SeatGeek announced Friday afternoon that it has signed a deal to serve as the primary ticketing partner for the NFL’s New Orleans Saints and NBA’s New Orleans Pelicans. This is the first primary ticketing partnership for SeatGeek in either league, as it replaces Ticketmaster for both organizations, which are managed by the same ownership group.

SeatGeek already serves as the official ticketing partner of Major League Soccer, but breaking into the Ticketmaster-dominated top tier of sports in the United States is a coup for the New York-based company.

“We couldn’t be more thrilled to be working with two of the most dynamic and progressive organizations in the New Orleans Saints and New Orleans Pelicans,” said SeatGeek co-founder Russ D’Souza in a press release. “The SeatGeek platform will give Saints and Pelicans fans easy access to games while helping the teams deliver a better experience to more fans. We’re confident this is just the beginning of a movement across the industry.”

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The Saints and Pelicans, who had been rumored to be exploring a ticketing partnership outside of Ticketmaster/Live Nation, which still remains the “preferred” ticketing partner of the NFL and NBA, expressed their confidence that their new partnership would be a positive one for fans.

“Our number one priority is our fans, therefore we are partnering with SeatGeek to deliver the absolute best ticketing experience,” said New Orleans Saints and Pelicans President Dennis Lauscha. “SeatGeek allows our fans to explore new, innovative and flexible ways to purchase tickets with full ticket authentication. We are extremely proud of this partnership.”

Read SeatGeek’s full press release announcing the partnership here.

Original post below:

Just a month after the NFL announced its extended partnership with Ticketmaster on ticketing, a story in the Advocate is implying that the New Orleans Saints and Pelicans could be kicking the tires on other options for their inventory.

As part of a greater piece exploring the “Who Dat?” team ownership’s continued push at overall excellence and trumpeting the fact that the franchises placed in the Top 5 in almost all categories of a recent fan satisfaction survey, came the following tidbit:

[Improving the experience] is something the team is looking at in all areas of operations, whether with the building itself or how people buy tickets to enter it. After years of using Ticketmaster as their ticket broker, the Saints and Pelicans are looking at other services that provide a more fan-friendly and hassle-free experience and could soon consider a change.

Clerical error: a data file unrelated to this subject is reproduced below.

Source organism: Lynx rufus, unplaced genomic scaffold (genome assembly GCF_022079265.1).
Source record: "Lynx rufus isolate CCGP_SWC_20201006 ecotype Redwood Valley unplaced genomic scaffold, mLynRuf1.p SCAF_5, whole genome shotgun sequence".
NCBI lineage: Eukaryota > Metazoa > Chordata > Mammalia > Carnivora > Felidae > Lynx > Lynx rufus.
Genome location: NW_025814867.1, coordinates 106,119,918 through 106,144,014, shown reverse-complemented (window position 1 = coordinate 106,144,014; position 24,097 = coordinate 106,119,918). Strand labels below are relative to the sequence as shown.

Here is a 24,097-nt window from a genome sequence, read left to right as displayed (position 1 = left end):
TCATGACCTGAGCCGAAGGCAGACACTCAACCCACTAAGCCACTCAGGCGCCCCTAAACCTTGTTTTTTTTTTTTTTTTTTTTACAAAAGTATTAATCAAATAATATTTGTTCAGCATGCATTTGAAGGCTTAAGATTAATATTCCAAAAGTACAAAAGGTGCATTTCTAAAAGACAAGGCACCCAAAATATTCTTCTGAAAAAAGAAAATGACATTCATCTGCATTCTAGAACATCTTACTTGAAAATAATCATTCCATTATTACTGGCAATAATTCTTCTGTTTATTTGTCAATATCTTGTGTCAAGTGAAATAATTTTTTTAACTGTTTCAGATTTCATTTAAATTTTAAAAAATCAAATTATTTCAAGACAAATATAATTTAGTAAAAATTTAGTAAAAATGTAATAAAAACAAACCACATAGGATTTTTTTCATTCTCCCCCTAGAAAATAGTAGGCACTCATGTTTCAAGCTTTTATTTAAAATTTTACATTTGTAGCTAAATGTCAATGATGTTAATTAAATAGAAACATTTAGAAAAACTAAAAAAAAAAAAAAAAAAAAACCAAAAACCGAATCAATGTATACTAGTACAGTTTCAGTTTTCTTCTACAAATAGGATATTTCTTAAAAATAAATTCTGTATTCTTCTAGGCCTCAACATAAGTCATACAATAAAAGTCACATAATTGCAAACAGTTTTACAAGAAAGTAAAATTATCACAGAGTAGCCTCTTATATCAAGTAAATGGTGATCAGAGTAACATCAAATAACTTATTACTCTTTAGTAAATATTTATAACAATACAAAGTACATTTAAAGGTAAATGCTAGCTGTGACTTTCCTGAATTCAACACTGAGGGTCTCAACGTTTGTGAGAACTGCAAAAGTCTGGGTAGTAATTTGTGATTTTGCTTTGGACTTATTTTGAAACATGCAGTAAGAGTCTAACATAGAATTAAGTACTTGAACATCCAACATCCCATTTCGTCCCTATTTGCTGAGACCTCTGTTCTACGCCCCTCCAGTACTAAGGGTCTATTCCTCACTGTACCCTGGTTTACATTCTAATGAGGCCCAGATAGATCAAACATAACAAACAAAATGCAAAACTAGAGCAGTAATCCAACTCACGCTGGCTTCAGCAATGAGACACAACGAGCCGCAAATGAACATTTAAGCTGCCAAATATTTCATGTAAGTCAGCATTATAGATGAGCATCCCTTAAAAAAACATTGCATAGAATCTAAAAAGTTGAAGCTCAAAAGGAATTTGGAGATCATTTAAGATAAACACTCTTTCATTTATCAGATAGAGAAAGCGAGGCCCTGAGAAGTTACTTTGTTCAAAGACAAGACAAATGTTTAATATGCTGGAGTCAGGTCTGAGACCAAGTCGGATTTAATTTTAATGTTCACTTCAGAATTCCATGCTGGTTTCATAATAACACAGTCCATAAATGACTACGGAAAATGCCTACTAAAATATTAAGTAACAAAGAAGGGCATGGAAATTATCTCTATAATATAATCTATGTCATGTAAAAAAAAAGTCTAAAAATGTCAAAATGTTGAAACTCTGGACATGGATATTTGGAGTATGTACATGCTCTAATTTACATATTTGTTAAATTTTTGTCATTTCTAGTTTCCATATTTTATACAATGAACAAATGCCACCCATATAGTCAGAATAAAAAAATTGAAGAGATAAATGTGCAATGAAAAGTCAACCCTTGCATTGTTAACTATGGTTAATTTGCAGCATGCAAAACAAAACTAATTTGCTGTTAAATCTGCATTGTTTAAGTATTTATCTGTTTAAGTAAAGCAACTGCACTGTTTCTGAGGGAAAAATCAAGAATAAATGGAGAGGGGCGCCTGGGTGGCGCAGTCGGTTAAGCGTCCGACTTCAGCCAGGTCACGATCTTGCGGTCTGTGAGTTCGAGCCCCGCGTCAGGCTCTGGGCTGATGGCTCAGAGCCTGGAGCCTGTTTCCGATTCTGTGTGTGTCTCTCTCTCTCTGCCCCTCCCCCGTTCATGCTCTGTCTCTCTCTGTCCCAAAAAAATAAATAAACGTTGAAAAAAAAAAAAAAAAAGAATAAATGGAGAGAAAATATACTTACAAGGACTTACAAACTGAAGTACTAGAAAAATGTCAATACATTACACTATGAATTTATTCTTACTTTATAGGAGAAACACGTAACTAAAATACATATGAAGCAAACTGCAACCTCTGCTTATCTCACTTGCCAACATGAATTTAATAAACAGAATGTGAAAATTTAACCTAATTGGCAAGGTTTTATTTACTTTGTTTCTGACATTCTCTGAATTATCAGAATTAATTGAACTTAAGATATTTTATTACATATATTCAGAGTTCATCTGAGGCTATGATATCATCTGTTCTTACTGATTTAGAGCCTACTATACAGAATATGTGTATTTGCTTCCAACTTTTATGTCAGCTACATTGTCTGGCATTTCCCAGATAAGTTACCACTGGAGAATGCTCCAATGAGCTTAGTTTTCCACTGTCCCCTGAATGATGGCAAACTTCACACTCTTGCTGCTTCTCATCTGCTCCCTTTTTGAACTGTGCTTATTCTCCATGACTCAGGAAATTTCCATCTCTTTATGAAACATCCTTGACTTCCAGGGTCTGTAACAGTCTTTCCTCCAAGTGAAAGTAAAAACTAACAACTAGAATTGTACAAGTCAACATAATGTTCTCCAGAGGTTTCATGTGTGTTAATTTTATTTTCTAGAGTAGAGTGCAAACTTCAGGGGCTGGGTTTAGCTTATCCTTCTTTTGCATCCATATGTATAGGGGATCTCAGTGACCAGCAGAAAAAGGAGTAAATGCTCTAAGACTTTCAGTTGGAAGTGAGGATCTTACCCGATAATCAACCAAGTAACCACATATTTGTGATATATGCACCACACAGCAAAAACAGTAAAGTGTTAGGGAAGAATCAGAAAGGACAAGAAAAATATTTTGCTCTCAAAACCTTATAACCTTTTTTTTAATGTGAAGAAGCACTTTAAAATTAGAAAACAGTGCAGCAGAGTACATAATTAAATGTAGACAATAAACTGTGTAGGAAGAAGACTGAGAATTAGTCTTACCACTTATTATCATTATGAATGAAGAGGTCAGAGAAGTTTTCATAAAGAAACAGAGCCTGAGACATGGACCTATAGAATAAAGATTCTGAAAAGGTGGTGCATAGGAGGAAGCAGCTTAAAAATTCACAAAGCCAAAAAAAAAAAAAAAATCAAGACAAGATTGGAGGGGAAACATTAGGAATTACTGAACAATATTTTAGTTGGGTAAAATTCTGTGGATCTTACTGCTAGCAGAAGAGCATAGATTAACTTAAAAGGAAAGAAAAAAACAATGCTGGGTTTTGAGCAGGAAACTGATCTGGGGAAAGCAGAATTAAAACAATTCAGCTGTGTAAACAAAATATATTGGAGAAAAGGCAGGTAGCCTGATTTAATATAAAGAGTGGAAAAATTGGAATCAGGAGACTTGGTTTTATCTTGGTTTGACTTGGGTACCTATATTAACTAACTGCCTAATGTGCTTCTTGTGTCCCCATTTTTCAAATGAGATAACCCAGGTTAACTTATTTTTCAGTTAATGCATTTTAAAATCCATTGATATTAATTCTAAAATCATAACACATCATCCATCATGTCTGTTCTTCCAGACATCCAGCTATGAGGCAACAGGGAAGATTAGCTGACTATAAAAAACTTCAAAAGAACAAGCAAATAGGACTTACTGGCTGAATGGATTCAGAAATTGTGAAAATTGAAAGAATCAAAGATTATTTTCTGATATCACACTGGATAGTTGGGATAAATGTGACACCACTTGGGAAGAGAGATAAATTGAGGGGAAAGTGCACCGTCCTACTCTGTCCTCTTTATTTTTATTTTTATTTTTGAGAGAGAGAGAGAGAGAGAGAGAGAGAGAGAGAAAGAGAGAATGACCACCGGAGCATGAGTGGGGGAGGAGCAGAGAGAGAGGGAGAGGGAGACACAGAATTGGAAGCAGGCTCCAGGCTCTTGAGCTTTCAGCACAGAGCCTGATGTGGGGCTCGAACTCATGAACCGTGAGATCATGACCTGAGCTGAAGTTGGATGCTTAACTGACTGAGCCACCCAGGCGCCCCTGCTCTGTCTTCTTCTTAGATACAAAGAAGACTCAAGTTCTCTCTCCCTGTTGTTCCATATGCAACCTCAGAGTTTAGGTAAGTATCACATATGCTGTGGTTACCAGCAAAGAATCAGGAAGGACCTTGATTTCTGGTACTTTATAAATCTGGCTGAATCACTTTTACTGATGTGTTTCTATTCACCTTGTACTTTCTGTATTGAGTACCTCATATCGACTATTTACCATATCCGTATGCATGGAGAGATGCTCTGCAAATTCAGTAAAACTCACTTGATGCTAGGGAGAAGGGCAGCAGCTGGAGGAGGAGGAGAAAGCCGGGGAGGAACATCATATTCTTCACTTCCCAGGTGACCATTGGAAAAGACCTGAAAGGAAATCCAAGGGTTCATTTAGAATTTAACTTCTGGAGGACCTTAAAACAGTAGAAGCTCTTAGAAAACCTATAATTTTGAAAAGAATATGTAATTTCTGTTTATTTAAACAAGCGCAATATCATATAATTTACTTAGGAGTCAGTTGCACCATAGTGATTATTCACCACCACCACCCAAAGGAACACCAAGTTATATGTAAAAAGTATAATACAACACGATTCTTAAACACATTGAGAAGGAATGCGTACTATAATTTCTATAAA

The piece, written by Nick Underhill, does not imply that to be a direct quote from anyone in the organization, but there are numerous other quotes in the piece from team officials, implying that the word is straight from the proverbial horses mouth.

“[Saints and Pelicans owner] Mr. [Tom] Benson remains very competitive in this small market, no matter the sport, or the business he owns, and the fan or customer must have the absolute best experience from beginning to end,” reads a quote from Saints spokesman Greg Bensel early in the article. “He is adamant that we over deliver on every detail of the fan or customer experience- no matter how small the detail, to be the best, to be number one.”

Potential changes are being weighed and prioritized by the franchises, the piece goes on, and looked at in terms of cost and time. Ticketing isn’t specifically mentioned beyond the headline and the paragraph quoted above.

Can the Saints actually venture outside of the Ticketmaster umbrella? We actually don’t know. A reading of the release from October announcing the NFL’s extended partnership with Ticketmaster states that the Live Nation subsidiary “will also have an expanded role as the preferred primary ticketing partner for the NFL,” rather than exclusive.

Given that the Ticketmaster partnership with the NFL reportedly will feature a strong push to the use of mobile-only ticketing and the company’s new “presence” audio system, it’s entirely possible that team officials are weighing other options that wouldn’t lock their fans into such restrictive and potentially faulty tech.

We reached out to representatives for both Live Nation/Ticketmaster and the NFL for clarification on whether or not the New Orleans Saints/Pelicans would be allowed to strike a deal with a different ticketing provider. As of noon on Friday, we had not yet received a response.

Last Updated on November 17, 2017